Weaving the waves

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Community radio is not only an interesting development communication tool but also how a democratising process, which promotes community participation ensuring improved information flow of relevant issues. The challenges faced by many of the community radio projects are not only how to run the projects effectively, but also to fight the archaic bottlenecks of bureaucracy, including the licensing system. When the national broadcasting agencies were opening up the waves for the public, it was with the purpose of generating commercial revenue, and thus was born the era of private broadcasters.

Radio Sagarmatha in Nepal led a 5 year legal battle to help the enactment of Broadcasting Act in 1994, which led to opening up the air waves to NGOs or private individuals and organisations for the purpose of education and culture. India can learn from both Sri Lanka and Nepal for creating enabling environments, to increase opportunities for more community radio stations to begin operations. However, creativity and innovation has led to at least four projects in India to use alternative technologies to begin reaching out, as in the case of Namma Dhwani in Budikote, Karnataka.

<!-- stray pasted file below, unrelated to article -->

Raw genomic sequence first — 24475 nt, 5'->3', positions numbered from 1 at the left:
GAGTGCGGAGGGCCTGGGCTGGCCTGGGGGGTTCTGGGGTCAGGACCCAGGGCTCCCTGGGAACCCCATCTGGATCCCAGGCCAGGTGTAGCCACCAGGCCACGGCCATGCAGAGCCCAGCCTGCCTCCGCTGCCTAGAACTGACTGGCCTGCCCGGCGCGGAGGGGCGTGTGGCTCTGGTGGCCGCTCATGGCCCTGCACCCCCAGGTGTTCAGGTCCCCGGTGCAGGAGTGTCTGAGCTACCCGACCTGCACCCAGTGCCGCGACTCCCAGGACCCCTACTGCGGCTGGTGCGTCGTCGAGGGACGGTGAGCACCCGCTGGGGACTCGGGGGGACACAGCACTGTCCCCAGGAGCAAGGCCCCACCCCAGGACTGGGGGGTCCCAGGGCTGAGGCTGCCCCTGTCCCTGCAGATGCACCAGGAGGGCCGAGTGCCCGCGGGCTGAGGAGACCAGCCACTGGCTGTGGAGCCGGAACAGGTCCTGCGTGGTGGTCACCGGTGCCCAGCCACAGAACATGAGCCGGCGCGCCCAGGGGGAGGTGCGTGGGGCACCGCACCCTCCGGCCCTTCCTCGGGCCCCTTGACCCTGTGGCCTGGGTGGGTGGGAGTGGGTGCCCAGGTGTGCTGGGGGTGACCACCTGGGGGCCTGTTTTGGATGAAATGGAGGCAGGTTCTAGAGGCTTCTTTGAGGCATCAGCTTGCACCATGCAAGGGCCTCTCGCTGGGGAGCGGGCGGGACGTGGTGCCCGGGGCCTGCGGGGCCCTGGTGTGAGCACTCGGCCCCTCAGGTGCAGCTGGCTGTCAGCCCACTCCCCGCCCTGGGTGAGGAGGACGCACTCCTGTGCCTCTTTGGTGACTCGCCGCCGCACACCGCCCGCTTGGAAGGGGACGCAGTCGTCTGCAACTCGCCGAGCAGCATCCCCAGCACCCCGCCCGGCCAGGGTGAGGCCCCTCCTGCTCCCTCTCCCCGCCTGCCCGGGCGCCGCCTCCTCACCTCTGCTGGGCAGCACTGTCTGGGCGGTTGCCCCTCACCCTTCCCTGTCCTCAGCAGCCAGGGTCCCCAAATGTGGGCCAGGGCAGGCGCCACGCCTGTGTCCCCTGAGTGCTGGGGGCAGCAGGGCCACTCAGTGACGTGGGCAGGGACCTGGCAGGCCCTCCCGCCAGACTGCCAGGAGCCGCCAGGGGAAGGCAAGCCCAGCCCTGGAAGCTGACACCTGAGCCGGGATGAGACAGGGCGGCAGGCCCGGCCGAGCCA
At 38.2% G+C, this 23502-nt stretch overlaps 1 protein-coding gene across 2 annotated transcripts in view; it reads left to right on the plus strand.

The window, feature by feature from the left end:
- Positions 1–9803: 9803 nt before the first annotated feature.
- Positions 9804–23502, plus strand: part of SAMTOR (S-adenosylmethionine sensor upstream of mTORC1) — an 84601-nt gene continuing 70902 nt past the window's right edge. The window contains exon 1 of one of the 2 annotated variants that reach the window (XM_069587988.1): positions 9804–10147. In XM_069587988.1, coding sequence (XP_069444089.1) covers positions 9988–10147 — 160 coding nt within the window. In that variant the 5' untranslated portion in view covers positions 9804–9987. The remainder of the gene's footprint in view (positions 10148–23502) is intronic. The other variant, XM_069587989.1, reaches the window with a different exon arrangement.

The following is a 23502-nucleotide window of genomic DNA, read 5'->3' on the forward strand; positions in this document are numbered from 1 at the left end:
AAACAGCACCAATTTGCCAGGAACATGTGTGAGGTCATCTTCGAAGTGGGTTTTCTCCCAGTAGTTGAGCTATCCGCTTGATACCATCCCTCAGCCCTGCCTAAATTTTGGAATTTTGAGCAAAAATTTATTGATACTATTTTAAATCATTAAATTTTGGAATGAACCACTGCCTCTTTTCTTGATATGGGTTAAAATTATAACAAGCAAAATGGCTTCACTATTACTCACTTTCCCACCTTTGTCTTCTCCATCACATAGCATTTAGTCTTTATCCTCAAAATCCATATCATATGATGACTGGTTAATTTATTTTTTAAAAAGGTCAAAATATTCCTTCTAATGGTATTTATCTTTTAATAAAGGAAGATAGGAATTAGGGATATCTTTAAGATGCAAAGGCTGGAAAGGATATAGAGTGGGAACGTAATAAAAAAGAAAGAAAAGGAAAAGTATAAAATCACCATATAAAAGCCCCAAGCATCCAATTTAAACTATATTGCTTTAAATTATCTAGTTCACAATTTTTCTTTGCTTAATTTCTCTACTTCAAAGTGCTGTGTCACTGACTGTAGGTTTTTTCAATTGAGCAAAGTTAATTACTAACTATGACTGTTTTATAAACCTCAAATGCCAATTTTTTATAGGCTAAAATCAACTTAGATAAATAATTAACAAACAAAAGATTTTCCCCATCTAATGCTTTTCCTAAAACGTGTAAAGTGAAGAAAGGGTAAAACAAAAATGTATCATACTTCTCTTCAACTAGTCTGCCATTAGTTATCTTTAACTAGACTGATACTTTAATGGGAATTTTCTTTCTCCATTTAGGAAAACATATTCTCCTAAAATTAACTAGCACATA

When we started the research for this issue, the stories seemed all too scattered. But with many innovative projects being implemented, the common thread that emerged was the empowerment of communities that had been part of a project. Being part of the local content development, communities learnt rapidly the technical and management issues, sharing relevant information width the communities themselves. Spearheading it were some international organisations, chief of which have been UNESCO. A lot of focus has been on using the powerful radio medium, for development communications.

Packing so many good and challenging projects into a single issue was our biggest challenge. We wanted to tell the whole story, and of course two or three pages are not enough to justify the innovations, creativity and community inputs for making this medium their own, in spite of an ambience ridden with archaic and controlling laws. In this issue we have covered a number of experiments covering many countries in Asia, where the challenges have been diverse.

A community radio project has tremendous resilience to survive. However, the need to continue developing, training and most importantly work toward self-sustainability is clear. Most donors have provided assistance for technical (broadcast equipments) and training, and some receive funding for daily operations. Community fund-raisers and membership fees, apart from advertisements are ways by which community radio projects have survived.

We do hope you enjoy reading this issue and share with us information about other projects that you know are best practices.

Ravi Gupta

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